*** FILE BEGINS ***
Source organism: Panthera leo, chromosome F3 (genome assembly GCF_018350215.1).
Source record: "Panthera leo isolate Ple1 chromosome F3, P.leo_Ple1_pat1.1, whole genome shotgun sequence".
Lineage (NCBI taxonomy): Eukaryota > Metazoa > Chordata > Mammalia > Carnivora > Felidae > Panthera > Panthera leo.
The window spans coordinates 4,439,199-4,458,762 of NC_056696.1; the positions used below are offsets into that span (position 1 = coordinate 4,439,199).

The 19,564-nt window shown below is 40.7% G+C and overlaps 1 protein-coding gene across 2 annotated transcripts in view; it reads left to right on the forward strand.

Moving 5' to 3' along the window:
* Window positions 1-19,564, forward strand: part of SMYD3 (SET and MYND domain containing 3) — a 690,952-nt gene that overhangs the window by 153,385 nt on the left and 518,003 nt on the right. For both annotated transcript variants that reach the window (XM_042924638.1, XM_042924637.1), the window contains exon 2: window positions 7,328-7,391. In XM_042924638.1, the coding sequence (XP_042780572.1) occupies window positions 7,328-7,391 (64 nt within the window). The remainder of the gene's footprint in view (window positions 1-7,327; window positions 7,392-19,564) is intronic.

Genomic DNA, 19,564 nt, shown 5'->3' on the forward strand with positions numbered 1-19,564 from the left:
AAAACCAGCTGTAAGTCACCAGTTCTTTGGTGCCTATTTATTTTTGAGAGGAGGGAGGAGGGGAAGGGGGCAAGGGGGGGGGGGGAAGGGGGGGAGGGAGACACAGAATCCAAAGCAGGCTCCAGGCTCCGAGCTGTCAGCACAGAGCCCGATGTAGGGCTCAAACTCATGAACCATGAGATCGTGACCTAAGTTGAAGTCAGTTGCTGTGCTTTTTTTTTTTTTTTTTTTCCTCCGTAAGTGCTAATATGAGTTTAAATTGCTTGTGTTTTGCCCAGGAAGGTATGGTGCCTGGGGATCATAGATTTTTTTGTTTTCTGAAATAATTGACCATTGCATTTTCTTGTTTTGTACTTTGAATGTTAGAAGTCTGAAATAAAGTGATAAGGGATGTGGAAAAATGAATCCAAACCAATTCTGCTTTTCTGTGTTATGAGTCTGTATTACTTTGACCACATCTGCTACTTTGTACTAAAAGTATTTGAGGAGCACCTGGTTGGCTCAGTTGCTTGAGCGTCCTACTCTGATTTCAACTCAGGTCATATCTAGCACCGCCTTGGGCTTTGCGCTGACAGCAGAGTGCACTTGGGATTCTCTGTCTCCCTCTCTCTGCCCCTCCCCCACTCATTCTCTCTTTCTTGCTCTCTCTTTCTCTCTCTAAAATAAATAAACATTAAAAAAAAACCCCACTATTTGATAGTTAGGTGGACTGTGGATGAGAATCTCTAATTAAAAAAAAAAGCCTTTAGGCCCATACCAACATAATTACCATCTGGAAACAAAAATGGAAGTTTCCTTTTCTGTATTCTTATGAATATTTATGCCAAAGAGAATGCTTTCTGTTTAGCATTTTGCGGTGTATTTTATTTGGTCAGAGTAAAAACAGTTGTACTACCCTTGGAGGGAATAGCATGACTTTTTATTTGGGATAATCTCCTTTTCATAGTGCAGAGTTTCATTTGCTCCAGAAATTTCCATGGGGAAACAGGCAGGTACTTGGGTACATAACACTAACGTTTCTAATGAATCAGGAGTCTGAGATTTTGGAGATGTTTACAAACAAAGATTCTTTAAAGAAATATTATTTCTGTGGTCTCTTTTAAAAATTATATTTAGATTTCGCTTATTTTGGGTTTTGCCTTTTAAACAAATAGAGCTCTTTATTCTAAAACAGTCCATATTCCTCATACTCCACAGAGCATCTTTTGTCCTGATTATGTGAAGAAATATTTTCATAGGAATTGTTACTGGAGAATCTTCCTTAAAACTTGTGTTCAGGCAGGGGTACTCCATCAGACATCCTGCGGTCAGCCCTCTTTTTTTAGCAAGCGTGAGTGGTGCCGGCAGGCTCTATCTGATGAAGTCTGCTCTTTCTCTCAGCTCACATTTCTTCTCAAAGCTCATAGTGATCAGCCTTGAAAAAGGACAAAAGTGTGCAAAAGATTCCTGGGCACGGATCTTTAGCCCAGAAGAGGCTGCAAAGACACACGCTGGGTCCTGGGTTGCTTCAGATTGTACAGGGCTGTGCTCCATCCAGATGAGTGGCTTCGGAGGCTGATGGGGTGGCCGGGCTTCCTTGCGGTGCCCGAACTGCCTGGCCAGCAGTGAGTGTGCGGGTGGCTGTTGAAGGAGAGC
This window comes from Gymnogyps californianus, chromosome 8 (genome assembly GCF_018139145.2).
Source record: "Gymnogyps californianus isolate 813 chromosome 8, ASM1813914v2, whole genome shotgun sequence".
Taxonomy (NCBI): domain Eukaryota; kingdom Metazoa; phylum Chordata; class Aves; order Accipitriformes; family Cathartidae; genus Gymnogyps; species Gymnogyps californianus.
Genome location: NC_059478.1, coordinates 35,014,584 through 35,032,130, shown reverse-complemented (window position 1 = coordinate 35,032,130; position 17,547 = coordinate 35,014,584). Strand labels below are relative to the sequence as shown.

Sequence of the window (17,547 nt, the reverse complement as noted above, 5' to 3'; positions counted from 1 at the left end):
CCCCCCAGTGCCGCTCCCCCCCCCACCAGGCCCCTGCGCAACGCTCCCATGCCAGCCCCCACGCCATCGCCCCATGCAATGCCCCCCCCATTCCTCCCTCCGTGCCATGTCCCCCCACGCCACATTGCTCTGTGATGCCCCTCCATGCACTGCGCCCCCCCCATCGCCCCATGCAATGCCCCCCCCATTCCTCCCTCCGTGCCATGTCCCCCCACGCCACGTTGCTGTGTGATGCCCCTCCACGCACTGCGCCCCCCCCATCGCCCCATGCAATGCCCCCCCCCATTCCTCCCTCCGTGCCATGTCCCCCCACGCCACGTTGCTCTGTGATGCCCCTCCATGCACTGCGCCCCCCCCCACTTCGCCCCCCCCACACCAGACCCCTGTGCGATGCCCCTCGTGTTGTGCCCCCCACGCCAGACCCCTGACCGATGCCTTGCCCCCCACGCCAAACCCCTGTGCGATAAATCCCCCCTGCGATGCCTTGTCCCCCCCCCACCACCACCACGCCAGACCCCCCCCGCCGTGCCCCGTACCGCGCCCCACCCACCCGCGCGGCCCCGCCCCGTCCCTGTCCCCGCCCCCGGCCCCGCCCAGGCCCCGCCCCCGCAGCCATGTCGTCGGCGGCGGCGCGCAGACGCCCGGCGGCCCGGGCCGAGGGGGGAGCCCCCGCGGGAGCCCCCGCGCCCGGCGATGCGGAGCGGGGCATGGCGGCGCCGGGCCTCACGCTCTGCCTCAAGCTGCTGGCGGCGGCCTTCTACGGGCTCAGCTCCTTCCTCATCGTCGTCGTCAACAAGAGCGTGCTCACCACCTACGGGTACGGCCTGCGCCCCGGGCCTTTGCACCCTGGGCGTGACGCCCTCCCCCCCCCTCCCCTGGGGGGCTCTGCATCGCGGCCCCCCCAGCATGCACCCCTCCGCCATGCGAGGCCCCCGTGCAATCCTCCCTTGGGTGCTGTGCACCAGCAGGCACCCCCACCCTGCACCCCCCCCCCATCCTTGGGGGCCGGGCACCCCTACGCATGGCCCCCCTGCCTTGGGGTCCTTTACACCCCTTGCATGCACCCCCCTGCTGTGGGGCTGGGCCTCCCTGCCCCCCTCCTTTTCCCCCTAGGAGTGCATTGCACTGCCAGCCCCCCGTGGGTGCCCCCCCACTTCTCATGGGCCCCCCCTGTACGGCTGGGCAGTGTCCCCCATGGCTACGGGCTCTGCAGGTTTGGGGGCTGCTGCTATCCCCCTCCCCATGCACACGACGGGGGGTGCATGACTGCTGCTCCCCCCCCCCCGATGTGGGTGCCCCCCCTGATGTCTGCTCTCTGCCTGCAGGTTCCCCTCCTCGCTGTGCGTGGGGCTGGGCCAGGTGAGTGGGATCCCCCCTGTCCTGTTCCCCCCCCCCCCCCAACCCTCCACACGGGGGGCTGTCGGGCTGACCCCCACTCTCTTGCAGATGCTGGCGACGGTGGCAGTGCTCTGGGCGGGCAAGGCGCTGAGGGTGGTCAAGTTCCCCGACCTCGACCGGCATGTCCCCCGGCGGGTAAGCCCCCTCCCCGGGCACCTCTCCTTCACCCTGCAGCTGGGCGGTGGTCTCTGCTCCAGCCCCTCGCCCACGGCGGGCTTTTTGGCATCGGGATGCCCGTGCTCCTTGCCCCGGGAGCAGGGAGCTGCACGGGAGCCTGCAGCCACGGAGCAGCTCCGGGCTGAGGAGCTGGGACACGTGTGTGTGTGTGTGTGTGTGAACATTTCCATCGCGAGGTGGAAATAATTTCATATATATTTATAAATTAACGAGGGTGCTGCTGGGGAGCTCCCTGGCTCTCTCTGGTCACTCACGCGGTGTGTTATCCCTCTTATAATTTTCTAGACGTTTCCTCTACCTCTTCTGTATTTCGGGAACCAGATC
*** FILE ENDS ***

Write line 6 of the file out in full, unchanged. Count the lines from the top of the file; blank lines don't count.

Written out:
Moving 5' to 3' along the window: